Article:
Hot Pockets

Moving stones at Racetrack Playa, northwest of Death Valley, California

You may have noticed while trying to cool off this summer that the HEAT is on! According to meteorologists, July 2019 replaced July 2016 as the hottest month ever measured—in terms of the global average temperature. Record highs were set in at least a dozen countries, from Europe to North America. Even Norway felt “tropical” with a recent high of 68°F. Even Anchorage, Alaska, was among the “hot pockets.” Unseasonably high temperatures led to wildfires there, and in Greenland glaciers reportedly shed 11 billion tons of ice into the ocean on July 31 alone.

July was about 1°F warmer than the global average, according to the World Meteorological Organization (WMO) and the European Union’s Copernicus Climate Change Programme. Why the extreme heat? It’s complicated. Against a background of global warming, a “perfect storm” of conditions can cause temperatures to rise. In the past, heat waves have often followed El Niño, a phenomenon that warms the waters in the Pacific Ocean and thereby contributes to rising global temperatures. The year 2016—the hottest on record—witnessed a strong El Niño. This year’s was weaker, however, which makes this summer’s heat waves all the more alarming.

Death Valley, a region in the Mojave Desert in eastern California, for example, holds the all-time records for the highest air and ground temperatures. According to the WMO, the air temperature on July 10, 1913, was 134.1°F in a place appropriately named Furnace Creek, located in the Death Valley desert. Meanwhile, the ground there sizzled to 201°F on July 15, 1972—just 11 degrees shy of the boiling point of water!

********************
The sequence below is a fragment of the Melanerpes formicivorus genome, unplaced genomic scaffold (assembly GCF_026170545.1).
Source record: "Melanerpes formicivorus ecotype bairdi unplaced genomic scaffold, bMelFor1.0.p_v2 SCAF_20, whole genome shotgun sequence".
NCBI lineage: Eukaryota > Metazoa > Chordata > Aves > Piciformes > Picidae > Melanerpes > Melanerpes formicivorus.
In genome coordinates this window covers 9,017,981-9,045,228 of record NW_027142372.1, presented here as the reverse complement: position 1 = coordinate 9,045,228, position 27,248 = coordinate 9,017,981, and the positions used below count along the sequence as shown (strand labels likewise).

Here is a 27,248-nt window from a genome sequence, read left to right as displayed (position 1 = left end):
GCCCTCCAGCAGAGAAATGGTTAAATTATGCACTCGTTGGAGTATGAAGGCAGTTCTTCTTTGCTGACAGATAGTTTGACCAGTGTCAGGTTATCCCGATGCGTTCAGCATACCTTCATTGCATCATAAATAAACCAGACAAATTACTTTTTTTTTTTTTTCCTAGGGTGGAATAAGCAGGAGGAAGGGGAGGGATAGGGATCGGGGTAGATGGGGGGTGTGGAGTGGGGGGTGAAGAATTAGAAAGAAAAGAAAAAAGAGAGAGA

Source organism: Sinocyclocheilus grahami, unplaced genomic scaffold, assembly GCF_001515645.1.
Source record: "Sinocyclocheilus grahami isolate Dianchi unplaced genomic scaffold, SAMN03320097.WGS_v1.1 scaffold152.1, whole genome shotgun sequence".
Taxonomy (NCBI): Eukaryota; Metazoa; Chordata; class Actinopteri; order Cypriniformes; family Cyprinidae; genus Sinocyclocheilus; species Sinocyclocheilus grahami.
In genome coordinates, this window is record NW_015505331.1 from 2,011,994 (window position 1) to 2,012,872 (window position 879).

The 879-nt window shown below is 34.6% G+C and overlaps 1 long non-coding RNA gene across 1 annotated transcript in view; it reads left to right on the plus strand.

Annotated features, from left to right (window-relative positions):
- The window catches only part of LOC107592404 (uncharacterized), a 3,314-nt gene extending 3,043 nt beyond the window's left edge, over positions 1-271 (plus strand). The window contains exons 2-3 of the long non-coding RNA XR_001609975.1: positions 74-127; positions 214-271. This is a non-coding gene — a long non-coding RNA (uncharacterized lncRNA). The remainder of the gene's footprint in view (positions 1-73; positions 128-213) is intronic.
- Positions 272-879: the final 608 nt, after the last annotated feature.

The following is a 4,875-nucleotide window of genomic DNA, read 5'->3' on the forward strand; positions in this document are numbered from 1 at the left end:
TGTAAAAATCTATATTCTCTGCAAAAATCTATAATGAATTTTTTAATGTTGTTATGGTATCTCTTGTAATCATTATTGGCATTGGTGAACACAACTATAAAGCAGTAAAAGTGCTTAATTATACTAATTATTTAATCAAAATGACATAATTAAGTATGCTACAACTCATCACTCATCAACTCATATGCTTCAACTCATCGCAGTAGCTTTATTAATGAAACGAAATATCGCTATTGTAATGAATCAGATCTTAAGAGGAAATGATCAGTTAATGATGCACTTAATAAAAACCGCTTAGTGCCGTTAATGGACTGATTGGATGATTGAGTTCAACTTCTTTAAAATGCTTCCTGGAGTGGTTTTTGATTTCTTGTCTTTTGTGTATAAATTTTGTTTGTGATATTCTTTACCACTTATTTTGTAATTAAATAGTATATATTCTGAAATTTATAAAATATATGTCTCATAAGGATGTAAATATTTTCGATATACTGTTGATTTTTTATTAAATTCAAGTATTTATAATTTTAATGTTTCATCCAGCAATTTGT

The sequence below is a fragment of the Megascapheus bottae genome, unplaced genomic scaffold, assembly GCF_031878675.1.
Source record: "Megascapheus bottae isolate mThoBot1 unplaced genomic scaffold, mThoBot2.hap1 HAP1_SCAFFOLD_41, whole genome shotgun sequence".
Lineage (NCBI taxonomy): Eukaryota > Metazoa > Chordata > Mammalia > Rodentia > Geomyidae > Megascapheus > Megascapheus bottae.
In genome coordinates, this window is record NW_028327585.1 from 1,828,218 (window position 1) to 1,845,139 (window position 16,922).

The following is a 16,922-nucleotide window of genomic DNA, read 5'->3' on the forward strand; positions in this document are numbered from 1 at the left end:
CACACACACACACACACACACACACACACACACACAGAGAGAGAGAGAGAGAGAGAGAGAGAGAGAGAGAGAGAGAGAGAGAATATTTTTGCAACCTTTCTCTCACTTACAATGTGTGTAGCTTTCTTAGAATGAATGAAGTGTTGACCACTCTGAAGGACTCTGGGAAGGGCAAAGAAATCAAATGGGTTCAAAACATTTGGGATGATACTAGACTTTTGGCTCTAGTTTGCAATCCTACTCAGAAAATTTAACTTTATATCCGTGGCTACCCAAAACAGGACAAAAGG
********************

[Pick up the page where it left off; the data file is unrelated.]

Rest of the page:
What makes Death Valley so hot? Sea level is the key. Air warms as the sea level drops, and Death Valley—at about 190 feet below sea level—is the lowest point in the United States. It is also one of the nation’s driest areas, averaging only three inches of rain each year. Other world hot spots include Kebili, Tunisia, where the temperature supposedly reached 131°F in July 1931. Kebili is one of the most ancient oases in North Africa.

Image credit: © Vezzani Photography/Shutterstock

Related links:

  • Massive Heat Wave Blamed for at Least 6 Deaths
    News report on this summer’s deadly heat wave; includes video and stories from across the United States.
    (Source: CBS News, July 21, 2019)
  • July Confirmed as Hottest Month Recorded
    Article discussing 2019’s record-breaking hot temperatures.
    (Source:, August 5, 2019)
  • Mystery of How Rocks Move across Death Valley Lake Bed Solved
    This article tells how two cousins solved the mystery of the moving rocks at Racetrack Playa.
    (Source: Los Angeles Times, August 27, 2014)
  • The Big Picture on Hothouse Earth
    This four-minute video introduces the alarming new “Hothouse Earth” computer-model scenario; see also an accompanying article and global map of potential “tipping” points.
    (Source: Stockholm Resilience Centre, accessed August 9, 2019)
  • Warning Signs and Symptoms of Heat-Related Illness
    Heat-related illnesses are preventable; this article explains symptoms such as dizziness, a quickened pulse, and nausea.
    (Source: Centers for Disease Control and Prevention, September 1, 2017)
  • Earth (animation)
    View this interactive animated “3D” globe, designed by computer programmer Cameron Beccario, which updates every three hours with weather data from the Global Forecast System of the National Centers for Environmental Prediction.
    (Source:; accessed August 13, 2019)

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